Last Thursday began brightly for the coal industry when the Supreme Court handed down a 6-3 decision forbidding EPA from writing sweeping regulations governing carbon dioxide emissions from power plants.
But by nightfall, the grim reality facing coal had set in.
In the desert of northwest New Mexico, one of two remaining boilers at a massive coal plant was taken offline permanently at 7:30 p.m. local time. Barring a long-shot bid to save it, the entire plant will close in September.
The dueling scenes capture the challenge for coal: Following the historic ruling at the Supreme Court, where industry interests had scored a major victory by limiting EPA authority to regulate carbon dioxide, coal’s prospects remain bleak.
“When you take a serious look, the fundamentals haven’t changed. In general, this is an industry on a downward trend,” said Xizhou Zhou, an analyst who tracks the power sector at S&P Global Commodity Insights.
S&P predicts that 145 gigawatts of coal capacity will retire this decade, with coal’s share of U.S. power generation falling from 22 percent today to 5 percent in 2030. Roughly 5 percent of the U.S. coal fleet, or 11.5 GW, is expected to close this year alone, according to federal figures. Wood Mackenzie, another consulting firm, thinks coal will be gone entirely from the U.S. by 2040.
Few analysts expect the court’s ruling to change that trajectory.
The reason is due to a unique aspect of West Virginia vs. EPA: The justices issued a decision regarding a regulation that never went into effect. The Clean Power Plan was the Obama administration’s strategy for reducing CO2 from existing power plants, but it has been effectively dead since 2017, when former President Donald Trump took office
“The industry has sort of moved on in a way from a lot of federal policy, especially from an EPA perspective,” Zhou said.
In the meantime, a series of other trends have continued to take hold. Renewable energy costs have plummeted, accelerating the adoption of solar and wind beyond the timeline predicted by the regulators who crafted the Clean Power Plan. Blue states passed increasingly ambitious climate laws requiring a transition to emissions-free power. And investment in the coal industry dried up, scared off by the combination of cheap competition to coal and the threat of government regulation.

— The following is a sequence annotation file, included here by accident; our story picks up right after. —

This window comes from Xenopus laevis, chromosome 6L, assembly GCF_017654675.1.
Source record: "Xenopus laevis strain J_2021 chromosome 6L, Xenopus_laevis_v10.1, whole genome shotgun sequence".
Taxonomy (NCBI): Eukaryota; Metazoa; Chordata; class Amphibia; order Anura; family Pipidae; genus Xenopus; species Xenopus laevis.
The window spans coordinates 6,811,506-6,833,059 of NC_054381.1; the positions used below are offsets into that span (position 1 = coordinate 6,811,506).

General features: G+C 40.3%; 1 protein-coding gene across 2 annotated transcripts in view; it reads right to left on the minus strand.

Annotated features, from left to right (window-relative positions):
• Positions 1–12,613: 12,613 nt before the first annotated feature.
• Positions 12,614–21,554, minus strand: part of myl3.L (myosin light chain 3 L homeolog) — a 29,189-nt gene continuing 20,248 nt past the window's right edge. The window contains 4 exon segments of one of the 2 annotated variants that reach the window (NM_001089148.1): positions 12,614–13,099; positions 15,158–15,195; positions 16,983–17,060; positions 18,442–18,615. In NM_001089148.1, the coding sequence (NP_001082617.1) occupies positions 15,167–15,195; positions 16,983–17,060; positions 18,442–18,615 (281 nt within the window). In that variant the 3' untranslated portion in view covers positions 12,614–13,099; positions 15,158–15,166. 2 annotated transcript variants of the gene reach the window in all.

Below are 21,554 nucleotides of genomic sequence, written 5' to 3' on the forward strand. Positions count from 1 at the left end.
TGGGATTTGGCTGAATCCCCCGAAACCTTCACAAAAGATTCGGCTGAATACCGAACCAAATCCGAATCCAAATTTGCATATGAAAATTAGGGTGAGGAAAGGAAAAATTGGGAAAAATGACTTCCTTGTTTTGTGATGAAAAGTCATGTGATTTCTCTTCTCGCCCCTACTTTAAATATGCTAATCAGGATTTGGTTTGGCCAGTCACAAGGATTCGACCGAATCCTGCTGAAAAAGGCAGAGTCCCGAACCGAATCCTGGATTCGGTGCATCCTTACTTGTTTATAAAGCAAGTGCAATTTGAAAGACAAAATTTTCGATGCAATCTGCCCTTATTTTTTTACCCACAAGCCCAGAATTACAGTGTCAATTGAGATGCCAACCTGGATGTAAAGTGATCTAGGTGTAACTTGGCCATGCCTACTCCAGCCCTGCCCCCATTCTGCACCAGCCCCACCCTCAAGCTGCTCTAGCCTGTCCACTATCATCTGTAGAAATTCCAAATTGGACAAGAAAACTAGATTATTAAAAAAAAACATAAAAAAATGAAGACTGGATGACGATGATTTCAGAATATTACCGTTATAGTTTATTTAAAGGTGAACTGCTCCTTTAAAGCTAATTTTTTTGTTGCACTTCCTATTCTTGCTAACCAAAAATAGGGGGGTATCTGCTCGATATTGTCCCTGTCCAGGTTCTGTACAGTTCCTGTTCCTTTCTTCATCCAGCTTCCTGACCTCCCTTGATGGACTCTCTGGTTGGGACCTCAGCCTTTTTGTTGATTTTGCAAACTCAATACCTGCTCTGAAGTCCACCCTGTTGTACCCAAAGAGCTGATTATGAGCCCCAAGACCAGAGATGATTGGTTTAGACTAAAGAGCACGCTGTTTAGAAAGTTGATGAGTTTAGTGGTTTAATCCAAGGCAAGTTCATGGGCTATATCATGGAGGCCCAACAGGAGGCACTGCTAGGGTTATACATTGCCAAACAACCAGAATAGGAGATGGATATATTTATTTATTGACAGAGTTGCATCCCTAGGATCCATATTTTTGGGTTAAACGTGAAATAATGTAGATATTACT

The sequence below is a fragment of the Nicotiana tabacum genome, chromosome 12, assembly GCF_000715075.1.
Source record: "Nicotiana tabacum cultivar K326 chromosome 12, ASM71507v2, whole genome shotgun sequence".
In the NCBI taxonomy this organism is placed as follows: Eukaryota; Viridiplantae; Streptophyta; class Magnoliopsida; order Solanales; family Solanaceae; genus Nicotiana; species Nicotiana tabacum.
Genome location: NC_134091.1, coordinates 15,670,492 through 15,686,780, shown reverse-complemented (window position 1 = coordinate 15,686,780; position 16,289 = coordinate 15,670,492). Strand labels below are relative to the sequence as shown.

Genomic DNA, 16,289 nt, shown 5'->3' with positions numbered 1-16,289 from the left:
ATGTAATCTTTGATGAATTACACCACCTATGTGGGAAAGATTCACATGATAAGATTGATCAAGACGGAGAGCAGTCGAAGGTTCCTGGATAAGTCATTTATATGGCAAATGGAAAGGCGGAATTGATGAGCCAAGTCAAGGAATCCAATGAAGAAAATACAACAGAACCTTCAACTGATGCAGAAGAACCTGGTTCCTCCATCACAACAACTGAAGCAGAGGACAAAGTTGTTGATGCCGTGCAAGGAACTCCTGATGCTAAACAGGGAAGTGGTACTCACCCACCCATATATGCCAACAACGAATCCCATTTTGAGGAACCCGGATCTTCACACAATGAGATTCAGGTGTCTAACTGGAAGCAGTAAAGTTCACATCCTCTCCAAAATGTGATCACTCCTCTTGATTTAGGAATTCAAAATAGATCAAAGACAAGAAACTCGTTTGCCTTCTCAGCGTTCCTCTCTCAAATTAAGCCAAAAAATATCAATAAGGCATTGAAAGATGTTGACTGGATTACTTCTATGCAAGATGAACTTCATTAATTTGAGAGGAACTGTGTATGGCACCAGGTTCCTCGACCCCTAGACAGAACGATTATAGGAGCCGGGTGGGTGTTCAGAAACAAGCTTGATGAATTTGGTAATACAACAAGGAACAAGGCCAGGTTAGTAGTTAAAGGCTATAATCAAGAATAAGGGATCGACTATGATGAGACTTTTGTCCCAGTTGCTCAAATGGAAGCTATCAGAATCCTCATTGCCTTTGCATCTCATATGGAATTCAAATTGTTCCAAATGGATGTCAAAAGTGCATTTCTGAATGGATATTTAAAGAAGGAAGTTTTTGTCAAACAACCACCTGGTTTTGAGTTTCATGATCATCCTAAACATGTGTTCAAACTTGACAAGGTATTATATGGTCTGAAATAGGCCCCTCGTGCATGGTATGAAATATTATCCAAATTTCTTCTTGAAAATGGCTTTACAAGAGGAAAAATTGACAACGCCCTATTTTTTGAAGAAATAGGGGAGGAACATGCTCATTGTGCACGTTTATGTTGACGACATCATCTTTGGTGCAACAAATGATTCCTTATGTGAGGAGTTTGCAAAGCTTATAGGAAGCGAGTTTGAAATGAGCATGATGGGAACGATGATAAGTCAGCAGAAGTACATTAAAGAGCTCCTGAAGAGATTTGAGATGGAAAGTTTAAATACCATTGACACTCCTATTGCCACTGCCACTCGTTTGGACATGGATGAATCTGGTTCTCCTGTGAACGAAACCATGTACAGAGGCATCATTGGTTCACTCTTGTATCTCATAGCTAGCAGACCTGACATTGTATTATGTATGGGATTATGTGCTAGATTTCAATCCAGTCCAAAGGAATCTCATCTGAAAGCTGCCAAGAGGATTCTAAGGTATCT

The last dynamic has been particularly evident this year. Prices of natural gas, coal’s chief competitor, have spiked. Europe is buying more American coal as a stopgap to solving its spiraling energy crisis. American grid regulators have recently issued warnings about potential electricity shortfalls.
In the past, those factors would have combined to form a coal boom, with mining companies racing to boost production. But that hasn’t happened this year, said Andy Blumenfeld, a coal analyst at McCloskey by OPIS.
The investment in coal used for power generation has largely been limited to maintaining existing mining capacity, Blumenfeld said. Most companies are using profits to pay down debt or return money to shareholders. Some are even investing in projects that don’t involve coal. Peabody Energy and Alliance Resource Partners LP have announced plans to build solar arrays and invest in electric vehicle charging, respectively.
Coal investment has been so lacking that there are shortages of equipment like rail cars capable of carrying coal, limiting the degree to which mining companies can benefit from the current increase in demand from Europe, Blumenfeld said.
“As much as everything would seem to be going coal’s way, the issues in place early this year, or actually the last 10 years, continue to haunt the industry,” he said. Even if the industry’s long-term prospects looked better, it would take years of sustained investment to recover.
“I’m not expecting it, and most other folks in the industry aren’t expecting it either,” Blumenfeld said.
EPA could still pursue regulations that result in the shutdown of coal plants, coal supporters said. The agency is considering regulations on an array of pollutants ranging from coal waste and haze to carbon and effluent limits, said Paul Bailey, chief policy officer at America’s Power, a trade group that advocates for the coal fleet.
“We didn’t have a big grin on our face or a big frown on our face,” Bailey said of the Supreme Court ruling. “The reason is EPA can still require things at power plants, coal-fired power plants, that could cause more retirements.”